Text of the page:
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Marty starts it with a tale of buying crack that ends with him running from a gun-wielding dealer and smoking up at his girlfriend’s place to settle down. Greg says he’s still a user although he also works to counsel addicts. “We users, we all stick together,” he says. Roxanne talks about the techniques of the sex trade and how she was once held captive for two weeks. She jumped naked out a window and was hit by a Corvette but was heartended that people came to help her. A couple have regrets over things they’ve done and one says there no happy endings in their crowd. “Good endings but not happy.” All three now work with a harm reduction clinic but we see two do drugs right on camera. It’s not clear whether that’s some time ago or now. What is clear, these people who we rarely hear, come off as very human in this film which also gives a sharp insight into the culture and neighborhood around them. There will be post-film discussions on Fri, Sun Mon and Tues. The director will lead the first one.  (VanCity Theatre) 4 out of 5 

FRANTZ: This beautiful film hasn’t gotten the respect it deserves here in Vancouver. It’s only booked for three days at the Rio when its natural audience is at the 5th Avenue and the VanCity Theatre. This is a moving and thoughtful film about the hate and resentments that linger long after a war, in this case between France and Germany after World War I. The director, François Ozon, is French but working mostly in German this time. He’s loosely remade a 1932 film, Broken Lullaby, by Ernst Lubitsch, a German who made it with a French focus. It works anyway because its themes about the effects and the  futility of war are universal.

There’s a mesmerizing atmosphere in this deliberately-paced, mostly black-and white film. In a small German town a young woman grieves the death of her fiancé Frantz. She’s astonished when a young Frenchman shows up to also lay flowers on his grave. While others shun him, even the local doctor who lost a son in the war and growls that all French are murderers, she talks to him, invites him to her parents for dinner and eases into a potential relationship. He reveals he knew Frantz when they were both students in Paris. After he goes home and stops writing, she follows. There she finds, and learns, some major surprises. The two are played by a couple of compelling actors, Germany’s Paula Beer and France’s Pierre Niney, who get across the personal damage war causes. They’re both lost and The Marseilles has never sounded as ironic. (Rio Theatre) 4 out of 5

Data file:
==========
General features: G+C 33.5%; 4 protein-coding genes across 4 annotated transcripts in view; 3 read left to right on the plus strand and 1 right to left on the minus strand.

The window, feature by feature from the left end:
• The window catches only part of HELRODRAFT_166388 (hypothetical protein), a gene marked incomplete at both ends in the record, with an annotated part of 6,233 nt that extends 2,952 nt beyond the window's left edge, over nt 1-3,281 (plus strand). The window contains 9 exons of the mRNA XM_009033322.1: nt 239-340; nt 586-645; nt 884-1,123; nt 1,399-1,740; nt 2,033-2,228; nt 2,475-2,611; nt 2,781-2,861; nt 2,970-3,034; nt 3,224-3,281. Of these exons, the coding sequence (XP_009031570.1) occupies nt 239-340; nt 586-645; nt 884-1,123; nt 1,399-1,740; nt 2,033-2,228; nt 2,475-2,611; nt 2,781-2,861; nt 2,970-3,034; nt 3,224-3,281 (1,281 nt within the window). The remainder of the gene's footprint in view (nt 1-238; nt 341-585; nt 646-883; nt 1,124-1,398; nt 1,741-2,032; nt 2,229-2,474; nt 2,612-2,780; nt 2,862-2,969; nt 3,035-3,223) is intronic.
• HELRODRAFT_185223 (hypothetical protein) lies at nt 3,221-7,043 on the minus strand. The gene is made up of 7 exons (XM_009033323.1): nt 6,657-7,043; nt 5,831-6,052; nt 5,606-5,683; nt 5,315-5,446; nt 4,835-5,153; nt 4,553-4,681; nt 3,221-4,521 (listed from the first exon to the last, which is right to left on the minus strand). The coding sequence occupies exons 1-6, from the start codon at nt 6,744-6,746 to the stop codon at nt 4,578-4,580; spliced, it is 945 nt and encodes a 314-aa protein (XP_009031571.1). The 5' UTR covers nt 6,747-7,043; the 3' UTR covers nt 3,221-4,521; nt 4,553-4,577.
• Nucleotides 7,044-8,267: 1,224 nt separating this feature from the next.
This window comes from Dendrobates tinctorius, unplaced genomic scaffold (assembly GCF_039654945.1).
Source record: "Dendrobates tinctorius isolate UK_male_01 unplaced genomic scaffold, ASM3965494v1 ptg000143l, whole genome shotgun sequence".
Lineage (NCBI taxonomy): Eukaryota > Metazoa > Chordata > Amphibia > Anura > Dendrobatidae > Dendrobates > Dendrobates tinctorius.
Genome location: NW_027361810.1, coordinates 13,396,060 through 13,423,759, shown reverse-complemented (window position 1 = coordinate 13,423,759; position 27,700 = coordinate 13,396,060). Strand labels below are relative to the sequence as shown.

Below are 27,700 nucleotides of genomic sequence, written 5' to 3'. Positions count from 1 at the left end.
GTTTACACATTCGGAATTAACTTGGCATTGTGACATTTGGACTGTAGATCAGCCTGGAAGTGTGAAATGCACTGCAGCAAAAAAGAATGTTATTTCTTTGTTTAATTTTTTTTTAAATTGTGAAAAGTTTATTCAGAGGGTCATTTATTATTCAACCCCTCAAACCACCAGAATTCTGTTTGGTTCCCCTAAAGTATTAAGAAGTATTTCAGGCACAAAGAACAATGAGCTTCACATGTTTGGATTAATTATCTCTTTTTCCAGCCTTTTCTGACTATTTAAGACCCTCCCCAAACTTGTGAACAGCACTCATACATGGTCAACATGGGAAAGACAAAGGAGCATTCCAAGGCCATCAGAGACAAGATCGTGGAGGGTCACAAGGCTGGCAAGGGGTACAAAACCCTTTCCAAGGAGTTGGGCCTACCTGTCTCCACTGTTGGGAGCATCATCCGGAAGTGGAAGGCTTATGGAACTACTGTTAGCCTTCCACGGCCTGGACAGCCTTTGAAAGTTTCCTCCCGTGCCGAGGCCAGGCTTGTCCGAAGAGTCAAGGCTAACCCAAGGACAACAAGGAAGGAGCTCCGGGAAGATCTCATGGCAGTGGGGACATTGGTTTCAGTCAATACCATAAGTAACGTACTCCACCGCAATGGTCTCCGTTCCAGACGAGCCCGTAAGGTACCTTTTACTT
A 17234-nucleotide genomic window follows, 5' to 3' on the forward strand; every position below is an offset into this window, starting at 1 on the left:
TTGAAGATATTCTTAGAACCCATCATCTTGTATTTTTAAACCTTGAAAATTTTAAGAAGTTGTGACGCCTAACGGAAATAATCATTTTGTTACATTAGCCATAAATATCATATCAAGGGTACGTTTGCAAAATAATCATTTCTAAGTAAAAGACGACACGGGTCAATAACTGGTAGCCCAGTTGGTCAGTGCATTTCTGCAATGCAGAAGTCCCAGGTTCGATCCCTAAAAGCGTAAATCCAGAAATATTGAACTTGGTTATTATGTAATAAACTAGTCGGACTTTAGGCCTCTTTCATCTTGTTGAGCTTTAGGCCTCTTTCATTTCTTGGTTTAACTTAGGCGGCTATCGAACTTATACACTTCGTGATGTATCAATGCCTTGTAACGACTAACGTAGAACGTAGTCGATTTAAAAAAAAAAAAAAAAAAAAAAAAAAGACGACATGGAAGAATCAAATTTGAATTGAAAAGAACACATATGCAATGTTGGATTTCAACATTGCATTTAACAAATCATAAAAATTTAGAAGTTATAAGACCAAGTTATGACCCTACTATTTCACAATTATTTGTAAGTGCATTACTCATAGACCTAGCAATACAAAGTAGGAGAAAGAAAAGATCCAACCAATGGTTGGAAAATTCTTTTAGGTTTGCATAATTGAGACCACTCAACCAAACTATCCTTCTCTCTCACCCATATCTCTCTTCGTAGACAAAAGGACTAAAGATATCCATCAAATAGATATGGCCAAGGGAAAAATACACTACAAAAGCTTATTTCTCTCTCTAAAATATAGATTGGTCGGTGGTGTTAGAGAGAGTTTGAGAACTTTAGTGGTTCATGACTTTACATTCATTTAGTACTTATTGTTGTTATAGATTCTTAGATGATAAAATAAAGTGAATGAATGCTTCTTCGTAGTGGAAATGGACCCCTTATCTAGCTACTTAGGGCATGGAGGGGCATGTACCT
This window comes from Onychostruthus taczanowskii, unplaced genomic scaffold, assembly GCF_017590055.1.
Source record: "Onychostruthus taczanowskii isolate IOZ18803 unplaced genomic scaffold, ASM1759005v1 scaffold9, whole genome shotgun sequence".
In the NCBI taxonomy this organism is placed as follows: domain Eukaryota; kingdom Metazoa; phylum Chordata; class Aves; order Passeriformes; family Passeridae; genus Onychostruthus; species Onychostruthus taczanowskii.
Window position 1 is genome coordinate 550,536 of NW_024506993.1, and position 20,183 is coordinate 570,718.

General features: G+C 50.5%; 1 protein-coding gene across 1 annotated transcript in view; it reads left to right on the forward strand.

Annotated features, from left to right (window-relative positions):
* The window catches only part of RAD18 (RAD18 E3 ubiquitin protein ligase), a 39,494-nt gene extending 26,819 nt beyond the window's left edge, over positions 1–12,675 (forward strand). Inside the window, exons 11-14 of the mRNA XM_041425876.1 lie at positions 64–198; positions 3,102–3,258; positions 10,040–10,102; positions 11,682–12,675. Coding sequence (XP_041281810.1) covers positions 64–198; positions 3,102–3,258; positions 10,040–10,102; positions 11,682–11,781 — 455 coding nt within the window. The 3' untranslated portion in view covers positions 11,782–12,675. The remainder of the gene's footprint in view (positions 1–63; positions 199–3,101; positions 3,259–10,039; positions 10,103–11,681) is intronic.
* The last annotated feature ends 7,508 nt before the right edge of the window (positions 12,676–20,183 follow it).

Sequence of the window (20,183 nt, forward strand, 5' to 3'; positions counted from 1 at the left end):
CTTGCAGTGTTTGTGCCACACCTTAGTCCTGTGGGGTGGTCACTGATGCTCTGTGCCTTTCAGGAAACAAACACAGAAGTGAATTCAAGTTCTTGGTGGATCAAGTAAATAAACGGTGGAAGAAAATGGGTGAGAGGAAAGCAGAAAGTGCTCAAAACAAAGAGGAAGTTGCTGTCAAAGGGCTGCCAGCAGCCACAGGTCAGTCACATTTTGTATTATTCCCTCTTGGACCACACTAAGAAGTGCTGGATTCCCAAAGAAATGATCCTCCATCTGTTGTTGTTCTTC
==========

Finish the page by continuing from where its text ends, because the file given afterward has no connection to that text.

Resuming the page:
COLOSSAL: The director says he’s making a comment about romantic comedies with this movie. I don’t know what it might be because I couldn’t find any logic in it. I kept watching because the stars (Anne Hathaway and Jason Sudeikis) played it as if they were interested and understood the sense of it. Anyway, you never see them in small, weird, maybe metaphorical movies like this. It was written and directed by Nacho Vigalondo of Spain who has made a few cult films and most of it was filmed here in BC. Brightlight Pictures is one of the production companies.

 

The story is chiefly about friendship but check out this synopsis. Hathaway plays a New York party girl and heavy drinker. Her boyfriend throws her out; she returns to the small town where she grew up and where a grade school chum (Sudeikis) now runs a bar and gives her a job. Ok, so far. Then, a Godzilla-size monster attacks Seoul, South Korea. You see it on TV. Anne realizes that she’s responsible; the monster is doing whatever she does whenever she’s in a particular place in the park at a particular time. Sudeikis joins in; he activates a giant robot, also in Seoul. Hipsters have responded to the sheer oddity of it. Yeah, it plays with what you expect and I enjoyed the gradual discovery process. I just couldn’t see the connection and the plot never led to anything coherent. (International Village) 2 out of 5 

 

These three I haven’t seen …

UNFORGETTABLE: We didn’t warm to her romantic comedies so here’s Katherine Heigl as an enraged woman going after her ex-husband’s new wife. The director Denise Di Novi claims there’s a female empowerment theme in it especially on the subject of women feeling pressure to be perfect. (Scotiabank, Marine Gateway and many suburban theatres)

THE PROMISE: Love in a war zone can work but I wonder about this one. Against the backdrop of the Armenian genocide in Turkey? Oscar Isaac and Christian Bale are competing for the affections of Charlotte Le Bon (Canadian actor) in this film directed by Terry George who long ago wrote Hotel Rwanda, which as I remember it did not have a romantic triangle. (International Village and suburban theatres)

FREE FIRE: The title sounds accurate. One article I read says the film dispenses with story and just gives us action. It seems two gangs get into a shootout in a deserted warehouse. Ben Wheatley, the director in charge, is known for style, ultra-violence and weird plots. But why is Oscar winner Brie Larson in it? (Scotiabank and suburban theatres)  

 

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